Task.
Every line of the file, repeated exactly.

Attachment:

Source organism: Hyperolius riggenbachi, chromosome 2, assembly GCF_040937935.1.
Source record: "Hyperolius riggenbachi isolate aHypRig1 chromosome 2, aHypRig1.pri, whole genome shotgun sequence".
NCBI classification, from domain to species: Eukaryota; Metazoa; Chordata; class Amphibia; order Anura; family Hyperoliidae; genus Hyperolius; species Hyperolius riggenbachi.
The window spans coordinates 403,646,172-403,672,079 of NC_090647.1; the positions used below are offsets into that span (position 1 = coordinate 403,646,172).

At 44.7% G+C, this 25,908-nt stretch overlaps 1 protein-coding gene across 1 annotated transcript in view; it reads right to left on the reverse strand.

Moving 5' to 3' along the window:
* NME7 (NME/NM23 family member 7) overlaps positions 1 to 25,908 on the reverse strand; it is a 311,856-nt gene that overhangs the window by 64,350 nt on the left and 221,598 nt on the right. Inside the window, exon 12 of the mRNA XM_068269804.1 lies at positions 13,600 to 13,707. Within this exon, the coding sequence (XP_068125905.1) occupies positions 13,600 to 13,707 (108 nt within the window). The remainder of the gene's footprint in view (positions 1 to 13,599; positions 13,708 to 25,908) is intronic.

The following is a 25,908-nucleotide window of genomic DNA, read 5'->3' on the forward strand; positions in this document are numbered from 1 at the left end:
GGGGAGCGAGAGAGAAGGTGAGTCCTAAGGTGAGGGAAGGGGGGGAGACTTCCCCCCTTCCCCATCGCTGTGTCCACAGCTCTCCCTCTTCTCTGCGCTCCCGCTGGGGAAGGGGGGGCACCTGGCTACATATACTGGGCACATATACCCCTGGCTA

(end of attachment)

Source organism: Hyperolius riggenbachi, chromosome 2, assembly GCF_040937935.1.
Source record: "Hyperolius riggenbachi isolate aHypRig1 chromosome 2, aHypRig1.pri, whole genome shotgun sequence".
NCBI classification, from domain to species: Eukaryota; Metazoa; Chordata; class Amphibia; order Anura; family Hyperoliidae; genus Hyperolius; species Hyperolius riggenbachi.
The window spans coordinates 403,646,172-403,672,079 of NC_090647.1; the positions used below are offsets into that span (position 1 = coordinate 403,646,172).

At 44.7% G+C, this 25,908-nt stretch overlaps 1 protein-coding gene across 1 annotated transcript in view; it reads right to left on the reverse strand.

Moving 5' to 3' along the window:
* NME7 (NME/NM23 family member 7) overlaps positions 1 to 25,908 on the reverse strand; it is a 311,856-nt gene that overhangs the window by 64,350 nt on the left and 221,598 nt on the right. Inside the window, exon 12 of the mRNA XM_068269804.1 lies at positions 13,600 to 13,707. Within this exon, the coding sequence (XP_068125905.1) occupies positions 13,600 to 13,707 (108 nt within the window). The remainder of the gene's footprint in view (positions 1 to 13,599; positions 13,708 to 25,908) is intronic.

The following is a 25,908-nucleotide window of genomic DNA, read 5'->3' on the forward strand; positions in this document are numbered from 1 at the left end:
GGGGAGCGAGAGAGAAGGTGAGTCCTAAGGTGAGGGAAGGGGGGGAGACTTCCCCCCTTCCCCATCGCTGTGTCCACAGCTCTCCCTCTTCTCTGCGCTCCCGCTGGGGAAGGGGGGGCACCTGGCTACATATACTGGGCACATATACCCCTGGCTA